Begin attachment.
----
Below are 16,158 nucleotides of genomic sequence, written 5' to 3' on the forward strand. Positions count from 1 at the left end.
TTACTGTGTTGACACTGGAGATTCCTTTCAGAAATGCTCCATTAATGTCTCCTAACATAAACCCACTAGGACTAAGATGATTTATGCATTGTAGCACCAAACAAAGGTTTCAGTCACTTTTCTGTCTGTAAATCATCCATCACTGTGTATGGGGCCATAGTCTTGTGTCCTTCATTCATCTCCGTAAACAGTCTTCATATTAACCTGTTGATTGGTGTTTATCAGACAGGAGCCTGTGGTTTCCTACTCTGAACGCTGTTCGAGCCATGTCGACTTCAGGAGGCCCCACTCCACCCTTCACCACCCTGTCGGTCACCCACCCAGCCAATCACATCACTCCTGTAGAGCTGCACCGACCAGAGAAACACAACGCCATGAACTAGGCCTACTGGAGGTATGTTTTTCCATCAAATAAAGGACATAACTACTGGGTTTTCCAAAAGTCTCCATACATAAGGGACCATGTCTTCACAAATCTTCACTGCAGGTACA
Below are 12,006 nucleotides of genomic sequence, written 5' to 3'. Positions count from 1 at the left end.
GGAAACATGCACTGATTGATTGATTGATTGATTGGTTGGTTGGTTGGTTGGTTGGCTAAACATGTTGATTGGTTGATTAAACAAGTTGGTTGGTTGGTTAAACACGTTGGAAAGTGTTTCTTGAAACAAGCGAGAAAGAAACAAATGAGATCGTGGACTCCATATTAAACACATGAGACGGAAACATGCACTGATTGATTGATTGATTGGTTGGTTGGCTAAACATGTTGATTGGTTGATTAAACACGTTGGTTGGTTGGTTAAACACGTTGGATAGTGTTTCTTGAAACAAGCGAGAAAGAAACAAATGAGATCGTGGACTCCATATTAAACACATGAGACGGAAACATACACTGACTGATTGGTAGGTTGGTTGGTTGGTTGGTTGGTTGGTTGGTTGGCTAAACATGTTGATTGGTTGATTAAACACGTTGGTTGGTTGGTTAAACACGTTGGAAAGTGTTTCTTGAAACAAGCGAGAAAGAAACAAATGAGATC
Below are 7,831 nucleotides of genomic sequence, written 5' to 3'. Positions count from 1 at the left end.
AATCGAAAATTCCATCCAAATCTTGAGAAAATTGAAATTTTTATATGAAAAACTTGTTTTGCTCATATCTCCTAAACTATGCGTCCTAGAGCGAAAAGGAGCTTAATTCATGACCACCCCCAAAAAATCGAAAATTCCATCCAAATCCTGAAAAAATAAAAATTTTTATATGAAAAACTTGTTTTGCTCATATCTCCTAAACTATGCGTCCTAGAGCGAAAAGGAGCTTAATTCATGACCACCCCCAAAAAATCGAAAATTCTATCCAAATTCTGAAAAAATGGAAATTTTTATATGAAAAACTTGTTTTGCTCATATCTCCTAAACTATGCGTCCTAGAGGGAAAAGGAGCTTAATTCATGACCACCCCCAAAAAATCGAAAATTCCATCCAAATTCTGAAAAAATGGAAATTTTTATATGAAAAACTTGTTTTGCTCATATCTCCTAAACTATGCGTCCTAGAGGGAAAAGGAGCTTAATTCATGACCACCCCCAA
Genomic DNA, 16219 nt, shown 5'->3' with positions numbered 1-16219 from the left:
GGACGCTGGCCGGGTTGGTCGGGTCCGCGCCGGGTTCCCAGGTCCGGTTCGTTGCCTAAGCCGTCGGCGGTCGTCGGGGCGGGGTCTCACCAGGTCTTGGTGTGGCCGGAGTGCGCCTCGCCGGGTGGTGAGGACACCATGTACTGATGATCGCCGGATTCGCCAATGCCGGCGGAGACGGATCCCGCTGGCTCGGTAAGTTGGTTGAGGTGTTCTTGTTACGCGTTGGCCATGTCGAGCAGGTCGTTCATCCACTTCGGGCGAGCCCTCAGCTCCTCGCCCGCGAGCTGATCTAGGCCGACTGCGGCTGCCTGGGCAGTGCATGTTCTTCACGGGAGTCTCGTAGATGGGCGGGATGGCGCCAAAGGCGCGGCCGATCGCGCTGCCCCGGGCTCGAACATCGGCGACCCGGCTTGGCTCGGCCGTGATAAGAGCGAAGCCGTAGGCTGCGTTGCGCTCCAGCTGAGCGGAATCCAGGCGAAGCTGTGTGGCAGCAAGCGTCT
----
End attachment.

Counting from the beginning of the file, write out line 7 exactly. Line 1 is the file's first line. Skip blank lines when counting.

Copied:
Genomic DNA, 16219 nt, shown 5'->3' with positions numbered 1-16219 from the left: